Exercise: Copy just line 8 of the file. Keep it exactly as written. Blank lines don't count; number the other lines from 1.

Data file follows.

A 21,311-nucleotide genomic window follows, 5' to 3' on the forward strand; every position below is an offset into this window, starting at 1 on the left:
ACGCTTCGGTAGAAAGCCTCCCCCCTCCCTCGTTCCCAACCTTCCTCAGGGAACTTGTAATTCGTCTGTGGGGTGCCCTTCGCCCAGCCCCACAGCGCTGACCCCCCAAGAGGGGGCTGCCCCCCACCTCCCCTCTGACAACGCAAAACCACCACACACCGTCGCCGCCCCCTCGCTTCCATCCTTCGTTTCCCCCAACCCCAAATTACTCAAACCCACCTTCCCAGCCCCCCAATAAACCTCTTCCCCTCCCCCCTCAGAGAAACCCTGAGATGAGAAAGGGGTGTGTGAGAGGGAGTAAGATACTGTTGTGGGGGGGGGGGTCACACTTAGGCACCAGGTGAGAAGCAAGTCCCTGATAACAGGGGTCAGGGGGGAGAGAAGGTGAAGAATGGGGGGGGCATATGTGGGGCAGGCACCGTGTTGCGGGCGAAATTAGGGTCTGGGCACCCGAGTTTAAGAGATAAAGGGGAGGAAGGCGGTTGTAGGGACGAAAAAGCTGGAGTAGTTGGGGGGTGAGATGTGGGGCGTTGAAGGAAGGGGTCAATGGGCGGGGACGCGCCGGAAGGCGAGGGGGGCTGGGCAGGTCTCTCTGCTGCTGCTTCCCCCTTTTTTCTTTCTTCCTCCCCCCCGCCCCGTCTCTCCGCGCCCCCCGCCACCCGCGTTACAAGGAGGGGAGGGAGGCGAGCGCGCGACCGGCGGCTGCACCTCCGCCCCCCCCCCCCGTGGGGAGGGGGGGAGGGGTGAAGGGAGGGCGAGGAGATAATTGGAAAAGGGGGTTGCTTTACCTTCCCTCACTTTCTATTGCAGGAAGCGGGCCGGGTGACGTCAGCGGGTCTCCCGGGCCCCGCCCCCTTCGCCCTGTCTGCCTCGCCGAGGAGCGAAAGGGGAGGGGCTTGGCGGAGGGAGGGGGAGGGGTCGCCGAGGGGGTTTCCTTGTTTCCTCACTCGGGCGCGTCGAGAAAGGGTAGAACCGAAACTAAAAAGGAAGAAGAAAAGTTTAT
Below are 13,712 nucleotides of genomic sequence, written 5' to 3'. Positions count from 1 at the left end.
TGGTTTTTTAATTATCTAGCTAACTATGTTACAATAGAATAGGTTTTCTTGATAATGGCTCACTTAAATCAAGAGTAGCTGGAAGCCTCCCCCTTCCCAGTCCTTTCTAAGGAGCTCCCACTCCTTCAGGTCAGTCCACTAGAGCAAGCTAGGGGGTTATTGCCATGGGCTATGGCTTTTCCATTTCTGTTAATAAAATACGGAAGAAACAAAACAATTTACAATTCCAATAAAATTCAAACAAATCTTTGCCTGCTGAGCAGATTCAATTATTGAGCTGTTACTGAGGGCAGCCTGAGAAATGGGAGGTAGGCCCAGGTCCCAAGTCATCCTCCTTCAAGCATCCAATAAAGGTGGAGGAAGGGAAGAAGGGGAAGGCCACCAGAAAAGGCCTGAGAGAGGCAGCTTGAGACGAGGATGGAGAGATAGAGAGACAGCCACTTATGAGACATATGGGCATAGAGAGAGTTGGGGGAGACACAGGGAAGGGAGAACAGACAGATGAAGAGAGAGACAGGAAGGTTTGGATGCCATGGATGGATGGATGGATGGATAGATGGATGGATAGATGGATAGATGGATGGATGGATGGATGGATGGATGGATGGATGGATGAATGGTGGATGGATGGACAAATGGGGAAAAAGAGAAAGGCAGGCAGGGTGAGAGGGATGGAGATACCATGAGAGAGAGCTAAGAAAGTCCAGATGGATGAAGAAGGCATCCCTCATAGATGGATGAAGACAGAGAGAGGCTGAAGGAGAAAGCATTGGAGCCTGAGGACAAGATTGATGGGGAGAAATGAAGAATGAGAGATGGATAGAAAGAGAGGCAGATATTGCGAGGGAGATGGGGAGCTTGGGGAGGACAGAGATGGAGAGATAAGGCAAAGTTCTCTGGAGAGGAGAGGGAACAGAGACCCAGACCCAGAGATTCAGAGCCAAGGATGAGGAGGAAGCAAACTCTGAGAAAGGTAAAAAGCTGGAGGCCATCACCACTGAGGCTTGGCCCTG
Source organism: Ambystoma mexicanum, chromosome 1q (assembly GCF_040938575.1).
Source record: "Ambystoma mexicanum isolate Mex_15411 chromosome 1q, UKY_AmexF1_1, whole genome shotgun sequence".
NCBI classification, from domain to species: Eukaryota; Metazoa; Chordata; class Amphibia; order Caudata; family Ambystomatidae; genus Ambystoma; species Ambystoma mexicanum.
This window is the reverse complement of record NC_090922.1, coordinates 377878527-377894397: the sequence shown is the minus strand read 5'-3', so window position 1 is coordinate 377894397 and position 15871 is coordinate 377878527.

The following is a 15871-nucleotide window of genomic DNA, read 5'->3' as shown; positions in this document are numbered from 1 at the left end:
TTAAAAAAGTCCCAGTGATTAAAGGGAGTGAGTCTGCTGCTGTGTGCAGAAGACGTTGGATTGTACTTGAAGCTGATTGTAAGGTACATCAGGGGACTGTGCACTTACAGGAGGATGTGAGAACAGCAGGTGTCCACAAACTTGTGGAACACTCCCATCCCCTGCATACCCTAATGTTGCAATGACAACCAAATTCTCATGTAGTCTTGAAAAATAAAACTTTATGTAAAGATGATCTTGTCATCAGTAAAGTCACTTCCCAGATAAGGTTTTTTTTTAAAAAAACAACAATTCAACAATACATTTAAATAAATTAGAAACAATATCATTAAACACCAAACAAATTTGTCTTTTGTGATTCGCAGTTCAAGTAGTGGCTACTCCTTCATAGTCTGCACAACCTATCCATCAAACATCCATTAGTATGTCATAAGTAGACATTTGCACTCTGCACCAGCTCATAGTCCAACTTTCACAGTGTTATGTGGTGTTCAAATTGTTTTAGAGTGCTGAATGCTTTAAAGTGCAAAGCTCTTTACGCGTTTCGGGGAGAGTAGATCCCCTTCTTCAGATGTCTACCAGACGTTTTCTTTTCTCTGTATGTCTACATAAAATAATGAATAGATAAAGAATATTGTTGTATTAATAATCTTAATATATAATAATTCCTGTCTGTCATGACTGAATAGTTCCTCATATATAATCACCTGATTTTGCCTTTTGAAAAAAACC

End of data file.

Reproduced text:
This window is the reverse complement of record NC_090922.1, coordinates 377878527-377894397: the sequence shown is the minus strand read 5'-3', so window position 1 is coordinate 377894397 and position 15871 is coordinate 377878527.